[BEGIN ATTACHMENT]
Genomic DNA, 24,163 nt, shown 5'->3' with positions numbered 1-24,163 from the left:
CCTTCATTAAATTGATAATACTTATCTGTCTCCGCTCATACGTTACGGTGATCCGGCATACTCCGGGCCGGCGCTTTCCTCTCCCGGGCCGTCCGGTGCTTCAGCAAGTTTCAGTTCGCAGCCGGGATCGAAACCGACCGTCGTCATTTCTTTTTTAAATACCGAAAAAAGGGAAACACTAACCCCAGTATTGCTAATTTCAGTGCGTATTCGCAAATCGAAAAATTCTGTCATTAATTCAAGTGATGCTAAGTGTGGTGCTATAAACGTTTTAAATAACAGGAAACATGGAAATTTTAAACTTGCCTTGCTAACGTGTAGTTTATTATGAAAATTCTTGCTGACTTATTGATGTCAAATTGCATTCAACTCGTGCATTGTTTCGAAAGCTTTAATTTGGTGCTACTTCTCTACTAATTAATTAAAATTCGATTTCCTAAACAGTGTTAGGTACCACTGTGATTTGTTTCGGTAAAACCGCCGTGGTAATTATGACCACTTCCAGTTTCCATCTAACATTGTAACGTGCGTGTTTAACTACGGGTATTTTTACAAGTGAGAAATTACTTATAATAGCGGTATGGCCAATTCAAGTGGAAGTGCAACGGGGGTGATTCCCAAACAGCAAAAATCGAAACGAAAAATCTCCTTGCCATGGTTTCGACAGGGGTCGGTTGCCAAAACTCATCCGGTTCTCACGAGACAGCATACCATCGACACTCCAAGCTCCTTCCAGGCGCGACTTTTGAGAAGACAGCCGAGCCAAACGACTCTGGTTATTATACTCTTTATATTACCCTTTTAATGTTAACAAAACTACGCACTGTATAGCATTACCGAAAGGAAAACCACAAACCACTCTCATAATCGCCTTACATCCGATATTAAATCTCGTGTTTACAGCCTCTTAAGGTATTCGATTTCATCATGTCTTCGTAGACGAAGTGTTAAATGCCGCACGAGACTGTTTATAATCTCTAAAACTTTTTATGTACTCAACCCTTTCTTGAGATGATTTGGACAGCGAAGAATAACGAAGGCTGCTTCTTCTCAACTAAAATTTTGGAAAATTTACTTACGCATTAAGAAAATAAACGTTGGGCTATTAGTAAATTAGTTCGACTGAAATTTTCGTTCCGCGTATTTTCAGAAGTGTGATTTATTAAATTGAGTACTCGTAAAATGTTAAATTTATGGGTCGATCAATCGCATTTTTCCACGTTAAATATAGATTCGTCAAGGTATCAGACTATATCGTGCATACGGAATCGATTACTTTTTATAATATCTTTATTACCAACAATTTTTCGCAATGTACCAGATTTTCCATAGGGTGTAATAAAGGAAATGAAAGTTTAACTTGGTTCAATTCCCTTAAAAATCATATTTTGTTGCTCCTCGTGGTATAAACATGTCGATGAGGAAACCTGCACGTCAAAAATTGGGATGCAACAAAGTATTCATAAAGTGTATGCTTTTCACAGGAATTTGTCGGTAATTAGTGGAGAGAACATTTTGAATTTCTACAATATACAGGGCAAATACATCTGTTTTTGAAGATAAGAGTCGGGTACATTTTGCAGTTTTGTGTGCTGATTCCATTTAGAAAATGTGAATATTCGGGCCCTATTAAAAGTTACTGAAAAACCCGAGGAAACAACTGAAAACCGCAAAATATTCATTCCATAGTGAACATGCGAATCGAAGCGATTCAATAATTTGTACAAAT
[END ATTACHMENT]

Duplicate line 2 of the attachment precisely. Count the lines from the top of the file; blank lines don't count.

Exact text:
CCTTCATTAAATTGATAATACTTATCTGTCTCCGCTCATACGTTACGGTGATCCGGCATACTCCGGGCCGGCGCTTTCCTCTCCCGGGCCGTCCGGTGCTTCAGCAAGTTTCAGTTCGCAGCCGGGATCGAAACCGACCGTCGTCATTTCTTTTTTAAATACCGAAAAAAGGGAAACACTAACCCCAGTATTGCTAATTTCAGTGCGTATTCGCAAATCGAAAAATTCTGTCATTAATTCAAGTGATGCTAAGTGTGGTGCTATAAACGTTTTAAATAACAGGAAACATGGAAATTTTAAACTTGCCTTGCTAACGTGTAGTTTATTATGAAAATTCTTGCTGACTTATTGATGTCAAATTGCATTCAACTCGTGCATTGTTTCGAAAGCTTTAATTTGGTGCTACTTCTCTACTAATTAATTAAAATTCGATTTCCTAAACAGTGTTAGGTACCACTGTGATTTGTTTCGGTAAAACCGCCGTGGTAATTATGACCACTTCCAGTTTCCATCTAACATTGTAACGTGCGTGTTTAACTACGGGTATTTTTACAAGTGAGAAATTACTTATAATAGCGGTATGGCCAATTCAAGTGGAAGTGCAACGGGGGTGATTCCCAAACAGCAAAAATCGAAACGAAAAATCTCCTTGCCATGGTTTCGACAGGGGTCGGTTGCCAAAACTCATCCGGTTCTCACGAGACAGCATACCATCGACACTCCAAGCTCCTTCCAGGCGCGACTTTTGAGAAGACAGCCGAGCCAAACGACTCTGGTTATTATACTCTTTATATTACCCTTTTAATGTTAACAAAACTACGCACTGTATAGCATTACCGAAAGGAAAACCACAAACCACTCTCATAATCGCCTTACATCCGATATTAAATCTCGTGTTTACAGCCTCTTAAGGTATTCGATTTCATCATGTCTTCGTAGACGAAGTGTTAAATGCCGCACGAGACTGTTTATAATCTCTAAAACTTTTTATGTACTCAACCCTTTCTTGAGATGATTTGGACAGCGAAGAATAACGAAGGCTGCTTCTTCTCAACTAAAATTTTGGAAAATTTACTTACGCATTAAGAAAATAAACGTTGGGCTATTAGTAAATTAGTTCGACTGAAATTTTCGTTCCGCGTATTTTCAGAAGTGTGATTTATTAAATTGAGTACTCGTAAAATGTTAAATTTATGGGTCGATCAATCGCATTTTTCCACGTTAAATATAGATTCGTCAAGGTATCAGACTATATCGTGCATACGGAATCGATTACTTTTTATAATATCTTTATTACCAACAATTTTTCGCAATGTACCAGATTTTCCATAGGGTGTAATAAAGGAAATGAAAGTTTAACTTGGTTCAATTCCCTTAAAAATCATATTTTGTTGCTCCTCGTGGTATAAACATGTCGATGAGGAAACCTGCACGTCAAAAATTGGGATGCAACAAAGTATTCATAAAGTGTATGCTTTTCACAGGAATTTGTCGGTAATTAGTGGAGAGAACATTTTGAATTTCTACAATATACAGGGCAAATACATCTGTTTTTGAAGATAAGAGTCGGGTACATTTTGCAGTTTTGTGTGCTGATTCCATTTAGAAAATGTGAATATTCGGGCCCTATTAAAAGTTACTGAAAAACCCGAGGAAACAACTGAAAACCGCAAAATATTCATTCCATAGTGAACATGCGAATCGAAGCGATTCAATAATTTGTACAAAT